K L Kamat wrote, “The kaavi art is a great example of monochrome mastery of Indian artists. The style adapted by the urban Kavi artist is radically different from that of the rural artists. Unfortunately, the Kavi artists have not left their identity anywhere. However, the themes of the murals are indicated in Devanagari script inside the panel. In some cases, records are available indicating the year in which the temple complex and its kaavi pictures were completed. In the Marikamba Devi Temple of Sirsi, the work was completed in 1689 AD.” 

In decline

Over the years, Kaavi was replaced by enamel paint. As the demand declined, the artists, who mainly hailed from the lower middle class, found it difficult to make a living. And gradually, this wall art faded into oblivion. But of late, there has been a renewed interest in wall art. The Marikamba Temple in Sirsi, which is known for its murals, decided to retain the art in the early eighties. In the absence of traditional kaavi artists, the administration chose to rework on the original art with enamel paints thus saving the original art in a modern way. A few more temples followed this example and as a result, we can see traditional murals in the temples of Karwar, Kumta, Honnavar, Ankola, Siddapur. 

Veena’s tryst with this art started with a visit to one such temple in Kumta. “It was in 2008 and for the first time, I saw an art of this sort. As it was a short visit, I had very little time and therefore with the permission of temple authorities I took photographs of a few paintings. On my way back, I glanced at these paintings and realised the amount of detailing involved. I wanted to take up drawing but was not sure which genre of painting I should engage into, till then. This trip helped me find my niche,” she says. After doing a bit of research on this art, she decided to revive it and was stuck with the idea of painting kaavi on canvas. “I used to participate in the art exhibitions in Mangaluru. As an experiment, I exhibited a few kaavi paintings along with my regular arts in one of the exhibitions. I got a very good response from the visitors. This was a morale booster and motivated me to engage more in popularising these paintings.”  Since then, Veena has organised five solo exhibitions on kaavi art and participated in more than 20 exhibitions with her kaavi paintings.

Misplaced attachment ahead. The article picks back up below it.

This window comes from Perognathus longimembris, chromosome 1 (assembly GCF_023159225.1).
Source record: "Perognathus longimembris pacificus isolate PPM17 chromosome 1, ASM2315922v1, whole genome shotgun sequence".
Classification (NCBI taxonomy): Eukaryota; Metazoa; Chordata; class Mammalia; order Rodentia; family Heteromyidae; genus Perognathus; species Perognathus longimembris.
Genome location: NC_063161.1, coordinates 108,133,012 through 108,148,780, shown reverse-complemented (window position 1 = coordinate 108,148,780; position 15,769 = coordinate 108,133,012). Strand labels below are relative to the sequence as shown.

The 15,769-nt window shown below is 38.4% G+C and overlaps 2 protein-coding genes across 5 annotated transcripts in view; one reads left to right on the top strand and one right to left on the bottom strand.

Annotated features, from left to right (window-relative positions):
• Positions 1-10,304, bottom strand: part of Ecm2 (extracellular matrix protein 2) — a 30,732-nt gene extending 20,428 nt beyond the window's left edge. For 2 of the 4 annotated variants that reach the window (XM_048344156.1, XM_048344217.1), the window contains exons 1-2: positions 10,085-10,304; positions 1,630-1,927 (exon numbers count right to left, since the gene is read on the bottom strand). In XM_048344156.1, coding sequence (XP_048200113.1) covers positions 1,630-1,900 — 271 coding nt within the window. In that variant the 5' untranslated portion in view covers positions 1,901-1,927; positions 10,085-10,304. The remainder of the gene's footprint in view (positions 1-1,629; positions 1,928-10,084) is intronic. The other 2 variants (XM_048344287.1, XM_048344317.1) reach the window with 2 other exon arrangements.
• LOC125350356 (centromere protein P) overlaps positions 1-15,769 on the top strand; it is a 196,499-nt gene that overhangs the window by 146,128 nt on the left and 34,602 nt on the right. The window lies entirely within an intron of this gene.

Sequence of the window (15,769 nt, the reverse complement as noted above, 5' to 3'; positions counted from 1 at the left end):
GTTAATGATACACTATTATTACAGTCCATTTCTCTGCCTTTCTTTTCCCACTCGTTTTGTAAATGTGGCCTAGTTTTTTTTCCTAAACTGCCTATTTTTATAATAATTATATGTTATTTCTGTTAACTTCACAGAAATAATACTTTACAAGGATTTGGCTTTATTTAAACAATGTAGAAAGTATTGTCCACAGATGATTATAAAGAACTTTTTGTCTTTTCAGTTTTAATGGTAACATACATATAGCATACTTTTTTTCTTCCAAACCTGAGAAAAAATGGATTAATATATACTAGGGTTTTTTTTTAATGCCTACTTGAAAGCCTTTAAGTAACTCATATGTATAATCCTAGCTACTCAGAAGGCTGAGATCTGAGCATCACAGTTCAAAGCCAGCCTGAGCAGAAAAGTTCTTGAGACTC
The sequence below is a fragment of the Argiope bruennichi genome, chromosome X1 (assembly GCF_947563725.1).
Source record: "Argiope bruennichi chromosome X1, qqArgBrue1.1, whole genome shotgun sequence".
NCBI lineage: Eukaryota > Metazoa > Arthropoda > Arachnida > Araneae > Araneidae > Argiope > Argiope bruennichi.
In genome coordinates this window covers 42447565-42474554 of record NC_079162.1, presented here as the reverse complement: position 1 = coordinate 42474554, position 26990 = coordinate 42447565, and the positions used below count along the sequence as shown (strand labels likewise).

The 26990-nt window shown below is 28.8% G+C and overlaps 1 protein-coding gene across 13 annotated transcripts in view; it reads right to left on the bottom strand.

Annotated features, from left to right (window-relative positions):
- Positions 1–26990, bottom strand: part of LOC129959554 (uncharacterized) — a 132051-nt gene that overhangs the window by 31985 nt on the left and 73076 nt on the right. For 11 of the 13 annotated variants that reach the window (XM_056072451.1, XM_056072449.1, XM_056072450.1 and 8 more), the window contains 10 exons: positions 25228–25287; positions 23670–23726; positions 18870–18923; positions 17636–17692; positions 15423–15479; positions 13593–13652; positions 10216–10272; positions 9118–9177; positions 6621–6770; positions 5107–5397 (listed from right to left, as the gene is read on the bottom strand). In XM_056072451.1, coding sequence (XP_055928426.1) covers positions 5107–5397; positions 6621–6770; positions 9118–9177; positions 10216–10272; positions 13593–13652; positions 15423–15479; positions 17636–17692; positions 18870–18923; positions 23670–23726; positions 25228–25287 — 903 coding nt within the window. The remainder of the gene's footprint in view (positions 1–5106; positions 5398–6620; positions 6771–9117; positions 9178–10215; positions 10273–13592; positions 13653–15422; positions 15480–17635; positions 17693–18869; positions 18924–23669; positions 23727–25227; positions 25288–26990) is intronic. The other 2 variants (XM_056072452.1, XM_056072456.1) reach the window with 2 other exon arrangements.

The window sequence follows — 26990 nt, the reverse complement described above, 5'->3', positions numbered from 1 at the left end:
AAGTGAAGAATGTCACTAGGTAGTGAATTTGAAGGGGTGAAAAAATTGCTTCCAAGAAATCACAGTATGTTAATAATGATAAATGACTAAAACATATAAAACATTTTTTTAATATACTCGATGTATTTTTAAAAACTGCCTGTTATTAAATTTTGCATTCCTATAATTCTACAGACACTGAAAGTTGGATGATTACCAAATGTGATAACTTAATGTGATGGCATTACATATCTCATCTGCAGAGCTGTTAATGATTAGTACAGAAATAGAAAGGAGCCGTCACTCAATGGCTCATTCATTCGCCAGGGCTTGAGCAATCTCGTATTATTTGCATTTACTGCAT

“The responses to my works were encouraging. The old generation who knew the art lauded this effort and the new generation who came across for the first time showed interest to learn the art. A few school authorities too approached me requesting to train their students. I saw an opportunity to spread the art there and obliged. Till now,  I have trained about 400 students and a batch of 50 students are being trained,” says Veena.